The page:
As a teacher, I run into a lot of variations in names, some of which can entrap the unwary. Currently primary school boys in my class are John, Max, Jordan, Jaymin, Lakhpreet, Ryan, Kieran, Daniel, Danny, Luke, Aaron (a trap, pronounced Arran), George, Jacob, Rajpal, James, Jamie, Lewis, Alexander: girls are Monica, Amritpreet, Alice, Danielle, Charlotte, Tanya, Chantelle, Yasmin, Bethany, Georgia, Annabelle. The four obviously Indian names belong to Sikhs. One Indian child has a Western name. Everyone else is from long standing local families. This is a fairly standard variety, though we also have some West African names. There has been a fashion for a long time of non-traditional names, some of which come from America, and of using abbreviated names as the full name, especially with boys. We have Jacks and Toms, Tims and Bens. Girls' names tend to be fancier, but the boys, after a spell of Seans (every possible spelling), Darrells and Waynes, are now more traditional. even to George (we've more than one or two).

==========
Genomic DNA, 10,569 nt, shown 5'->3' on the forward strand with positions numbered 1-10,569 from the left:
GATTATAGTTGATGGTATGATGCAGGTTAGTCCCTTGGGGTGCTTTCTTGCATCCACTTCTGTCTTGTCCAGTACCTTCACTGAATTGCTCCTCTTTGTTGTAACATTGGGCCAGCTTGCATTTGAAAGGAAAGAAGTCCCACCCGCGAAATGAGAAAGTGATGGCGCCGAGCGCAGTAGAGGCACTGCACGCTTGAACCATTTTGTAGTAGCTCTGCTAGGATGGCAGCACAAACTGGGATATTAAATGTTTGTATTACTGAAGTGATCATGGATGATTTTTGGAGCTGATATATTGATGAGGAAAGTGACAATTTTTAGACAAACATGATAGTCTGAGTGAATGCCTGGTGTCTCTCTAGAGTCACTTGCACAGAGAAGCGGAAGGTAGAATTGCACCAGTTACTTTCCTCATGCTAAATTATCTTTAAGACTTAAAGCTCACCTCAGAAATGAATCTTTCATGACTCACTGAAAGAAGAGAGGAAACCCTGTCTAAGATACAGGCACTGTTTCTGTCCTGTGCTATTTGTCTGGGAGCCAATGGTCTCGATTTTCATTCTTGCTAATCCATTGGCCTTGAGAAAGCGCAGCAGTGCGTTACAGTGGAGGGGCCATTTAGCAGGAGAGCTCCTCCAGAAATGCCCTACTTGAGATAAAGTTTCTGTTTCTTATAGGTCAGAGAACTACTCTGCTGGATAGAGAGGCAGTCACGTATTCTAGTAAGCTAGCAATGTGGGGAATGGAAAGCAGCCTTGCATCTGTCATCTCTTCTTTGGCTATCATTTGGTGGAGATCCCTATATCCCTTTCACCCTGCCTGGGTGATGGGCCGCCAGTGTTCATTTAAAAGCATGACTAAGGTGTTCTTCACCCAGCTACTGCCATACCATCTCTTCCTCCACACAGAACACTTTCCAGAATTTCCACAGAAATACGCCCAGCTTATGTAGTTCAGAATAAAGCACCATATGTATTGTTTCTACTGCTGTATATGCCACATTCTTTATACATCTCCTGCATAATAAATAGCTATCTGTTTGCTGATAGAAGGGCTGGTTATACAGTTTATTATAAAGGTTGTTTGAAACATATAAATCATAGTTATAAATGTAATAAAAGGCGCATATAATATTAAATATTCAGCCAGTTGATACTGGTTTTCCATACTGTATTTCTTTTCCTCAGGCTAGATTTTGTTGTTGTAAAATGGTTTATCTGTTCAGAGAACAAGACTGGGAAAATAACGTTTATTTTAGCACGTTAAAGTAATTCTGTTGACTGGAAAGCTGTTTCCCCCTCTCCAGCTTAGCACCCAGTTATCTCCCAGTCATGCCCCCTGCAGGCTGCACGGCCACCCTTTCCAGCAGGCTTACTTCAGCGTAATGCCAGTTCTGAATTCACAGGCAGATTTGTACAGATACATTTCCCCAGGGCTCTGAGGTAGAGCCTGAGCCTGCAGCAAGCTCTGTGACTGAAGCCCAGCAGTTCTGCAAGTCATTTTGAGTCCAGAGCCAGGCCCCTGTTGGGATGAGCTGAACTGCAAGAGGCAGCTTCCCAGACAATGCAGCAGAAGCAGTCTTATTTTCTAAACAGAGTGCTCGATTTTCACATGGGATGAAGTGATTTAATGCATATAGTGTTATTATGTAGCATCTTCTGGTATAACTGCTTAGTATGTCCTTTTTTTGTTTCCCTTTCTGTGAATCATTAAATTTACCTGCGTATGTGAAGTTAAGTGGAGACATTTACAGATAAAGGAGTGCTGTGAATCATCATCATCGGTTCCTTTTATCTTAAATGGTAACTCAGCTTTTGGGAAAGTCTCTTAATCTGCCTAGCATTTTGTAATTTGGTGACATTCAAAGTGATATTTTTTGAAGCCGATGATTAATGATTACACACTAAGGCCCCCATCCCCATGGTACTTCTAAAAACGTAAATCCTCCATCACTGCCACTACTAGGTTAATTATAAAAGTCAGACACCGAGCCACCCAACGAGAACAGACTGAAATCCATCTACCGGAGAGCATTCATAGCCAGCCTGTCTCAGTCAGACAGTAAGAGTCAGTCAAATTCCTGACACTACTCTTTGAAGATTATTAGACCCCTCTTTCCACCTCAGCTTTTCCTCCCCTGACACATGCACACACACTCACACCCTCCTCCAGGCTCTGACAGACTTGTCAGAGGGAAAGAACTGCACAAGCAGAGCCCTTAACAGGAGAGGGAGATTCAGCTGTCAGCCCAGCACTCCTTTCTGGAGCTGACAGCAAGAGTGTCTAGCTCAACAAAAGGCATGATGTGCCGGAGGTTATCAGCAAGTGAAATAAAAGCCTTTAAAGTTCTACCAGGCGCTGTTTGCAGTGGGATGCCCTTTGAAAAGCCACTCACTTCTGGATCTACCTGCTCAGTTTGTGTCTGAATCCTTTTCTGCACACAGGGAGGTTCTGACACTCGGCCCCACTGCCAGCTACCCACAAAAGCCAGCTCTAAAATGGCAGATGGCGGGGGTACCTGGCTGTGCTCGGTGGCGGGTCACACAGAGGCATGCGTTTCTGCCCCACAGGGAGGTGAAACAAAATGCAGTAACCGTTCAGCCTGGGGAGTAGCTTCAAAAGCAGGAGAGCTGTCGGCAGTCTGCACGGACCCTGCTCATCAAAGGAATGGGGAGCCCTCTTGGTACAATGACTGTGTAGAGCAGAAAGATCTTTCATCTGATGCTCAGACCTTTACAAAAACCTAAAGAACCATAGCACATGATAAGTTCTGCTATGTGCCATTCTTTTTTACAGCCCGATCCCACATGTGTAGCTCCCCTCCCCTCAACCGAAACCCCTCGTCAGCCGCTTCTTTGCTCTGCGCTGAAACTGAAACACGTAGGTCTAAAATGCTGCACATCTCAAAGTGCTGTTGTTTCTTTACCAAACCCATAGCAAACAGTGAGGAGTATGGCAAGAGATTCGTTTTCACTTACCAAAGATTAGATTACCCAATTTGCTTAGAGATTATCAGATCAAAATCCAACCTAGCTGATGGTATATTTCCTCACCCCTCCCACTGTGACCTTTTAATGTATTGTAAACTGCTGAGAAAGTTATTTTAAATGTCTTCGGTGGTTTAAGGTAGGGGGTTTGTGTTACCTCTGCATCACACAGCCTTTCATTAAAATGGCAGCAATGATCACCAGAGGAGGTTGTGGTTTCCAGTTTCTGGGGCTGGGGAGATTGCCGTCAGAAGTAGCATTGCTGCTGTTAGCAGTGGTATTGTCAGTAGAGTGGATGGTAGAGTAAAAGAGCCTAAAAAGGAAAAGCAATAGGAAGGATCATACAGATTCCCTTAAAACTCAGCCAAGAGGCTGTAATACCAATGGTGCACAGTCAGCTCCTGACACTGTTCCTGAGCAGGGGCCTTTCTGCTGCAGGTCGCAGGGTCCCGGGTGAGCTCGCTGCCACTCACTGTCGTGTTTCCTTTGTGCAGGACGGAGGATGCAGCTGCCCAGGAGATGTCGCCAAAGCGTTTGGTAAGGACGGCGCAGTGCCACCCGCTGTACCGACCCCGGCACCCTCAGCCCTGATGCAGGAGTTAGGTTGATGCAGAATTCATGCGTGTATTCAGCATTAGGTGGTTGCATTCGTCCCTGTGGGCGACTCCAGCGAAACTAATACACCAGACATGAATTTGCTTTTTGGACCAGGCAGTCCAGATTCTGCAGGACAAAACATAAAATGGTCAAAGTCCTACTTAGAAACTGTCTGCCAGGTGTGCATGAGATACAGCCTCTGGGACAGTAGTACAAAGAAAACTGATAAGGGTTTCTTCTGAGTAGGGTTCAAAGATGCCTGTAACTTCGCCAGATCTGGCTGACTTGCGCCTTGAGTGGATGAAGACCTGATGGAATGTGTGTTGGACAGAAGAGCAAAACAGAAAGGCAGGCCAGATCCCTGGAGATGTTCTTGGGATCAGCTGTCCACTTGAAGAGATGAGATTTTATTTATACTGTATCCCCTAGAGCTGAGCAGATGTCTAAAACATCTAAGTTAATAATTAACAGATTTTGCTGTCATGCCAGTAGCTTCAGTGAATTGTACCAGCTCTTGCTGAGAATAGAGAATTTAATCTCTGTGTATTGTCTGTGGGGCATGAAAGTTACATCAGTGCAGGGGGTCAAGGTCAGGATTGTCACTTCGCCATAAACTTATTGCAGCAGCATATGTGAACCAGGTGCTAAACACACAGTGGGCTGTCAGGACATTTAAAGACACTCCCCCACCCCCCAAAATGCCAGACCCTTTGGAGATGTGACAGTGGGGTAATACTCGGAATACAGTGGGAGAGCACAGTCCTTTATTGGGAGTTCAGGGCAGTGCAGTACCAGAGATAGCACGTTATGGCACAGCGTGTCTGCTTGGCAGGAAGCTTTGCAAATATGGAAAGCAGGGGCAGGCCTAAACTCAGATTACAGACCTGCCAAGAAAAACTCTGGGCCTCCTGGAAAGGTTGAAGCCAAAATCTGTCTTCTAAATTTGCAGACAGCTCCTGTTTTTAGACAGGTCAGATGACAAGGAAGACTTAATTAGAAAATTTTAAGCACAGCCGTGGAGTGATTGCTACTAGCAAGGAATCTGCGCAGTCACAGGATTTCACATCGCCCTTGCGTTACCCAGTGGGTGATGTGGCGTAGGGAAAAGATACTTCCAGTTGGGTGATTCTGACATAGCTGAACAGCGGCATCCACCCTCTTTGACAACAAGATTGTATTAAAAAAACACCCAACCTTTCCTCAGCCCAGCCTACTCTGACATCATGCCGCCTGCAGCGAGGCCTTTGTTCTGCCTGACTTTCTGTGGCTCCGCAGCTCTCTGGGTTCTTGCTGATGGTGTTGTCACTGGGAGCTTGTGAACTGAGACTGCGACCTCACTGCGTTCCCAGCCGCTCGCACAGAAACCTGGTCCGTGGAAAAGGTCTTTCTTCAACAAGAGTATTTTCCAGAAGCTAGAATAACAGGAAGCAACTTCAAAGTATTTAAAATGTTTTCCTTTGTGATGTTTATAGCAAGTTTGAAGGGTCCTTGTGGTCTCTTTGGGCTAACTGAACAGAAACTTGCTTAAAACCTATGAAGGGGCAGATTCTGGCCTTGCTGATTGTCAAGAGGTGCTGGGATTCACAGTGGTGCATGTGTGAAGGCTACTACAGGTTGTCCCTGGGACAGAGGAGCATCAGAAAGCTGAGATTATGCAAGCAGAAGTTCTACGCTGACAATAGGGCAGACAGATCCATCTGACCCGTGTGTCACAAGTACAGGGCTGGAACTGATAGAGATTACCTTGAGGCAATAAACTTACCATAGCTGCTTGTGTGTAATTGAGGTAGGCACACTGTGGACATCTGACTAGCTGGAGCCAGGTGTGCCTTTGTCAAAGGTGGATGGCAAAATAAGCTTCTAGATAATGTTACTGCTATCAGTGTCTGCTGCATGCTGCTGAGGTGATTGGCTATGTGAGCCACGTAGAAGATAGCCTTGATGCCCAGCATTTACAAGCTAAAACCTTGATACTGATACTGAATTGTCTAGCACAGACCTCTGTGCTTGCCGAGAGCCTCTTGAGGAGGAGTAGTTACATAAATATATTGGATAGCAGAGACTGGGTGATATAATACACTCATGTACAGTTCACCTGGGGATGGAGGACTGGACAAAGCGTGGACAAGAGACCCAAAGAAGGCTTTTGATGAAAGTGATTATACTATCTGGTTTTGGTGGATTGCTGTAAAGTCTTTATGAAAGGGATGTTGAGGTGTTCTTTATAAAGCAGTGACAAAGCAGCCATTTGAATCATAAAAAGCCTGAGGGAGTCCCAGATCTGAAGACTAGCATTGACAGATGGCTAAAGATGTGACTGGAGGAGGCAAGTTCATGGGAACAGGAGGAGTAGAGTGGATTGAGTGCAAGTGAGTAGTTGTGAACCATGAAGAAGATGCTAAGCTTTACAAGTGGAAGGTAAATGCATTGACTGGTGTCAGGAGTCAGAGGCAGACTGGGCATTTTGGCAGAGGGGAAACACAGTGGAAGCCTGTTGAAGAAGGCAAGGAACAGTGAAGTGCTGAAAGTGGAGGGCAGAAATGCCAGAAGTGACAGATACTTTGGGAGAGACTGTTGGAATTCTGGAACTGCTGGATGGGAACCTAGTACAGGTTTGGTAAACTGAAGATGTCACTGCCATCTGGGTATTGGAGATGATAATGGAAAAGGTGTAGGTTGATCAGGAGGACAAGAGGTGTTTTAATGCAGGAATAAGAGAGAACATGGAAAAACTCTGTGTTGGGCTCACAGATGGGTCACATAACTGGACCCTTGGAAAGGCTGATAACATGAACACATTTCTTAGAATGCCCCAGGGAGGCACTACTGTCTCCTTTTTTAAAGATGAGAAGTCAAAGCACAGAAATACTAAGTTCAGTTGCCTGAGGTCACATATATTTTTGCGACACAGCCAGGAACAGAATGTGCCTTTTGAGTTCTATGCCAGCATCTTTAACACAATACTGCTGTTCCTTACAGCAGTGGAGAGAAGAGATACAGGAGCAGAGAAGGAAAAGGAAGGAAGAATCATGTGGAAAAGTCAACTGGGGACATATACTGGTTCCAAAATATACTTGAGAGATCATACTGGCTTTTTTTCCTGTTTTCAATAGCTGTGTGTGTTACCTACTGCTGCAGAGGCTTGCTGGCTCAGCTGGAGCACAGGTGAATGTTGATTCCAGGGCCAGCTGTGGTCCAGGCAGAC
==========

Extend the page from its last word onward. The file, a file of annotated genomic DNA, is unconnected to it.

If you look up through the classes, there is a curious group of names used for men in the British upper class, but women in the middle classes, and not at all by the rest. Jocelyn, Evelyn, and Hilary, can lead to confusion.
I think you'll find more difference between the upper and middle class British and Americans, than between other British and Americans.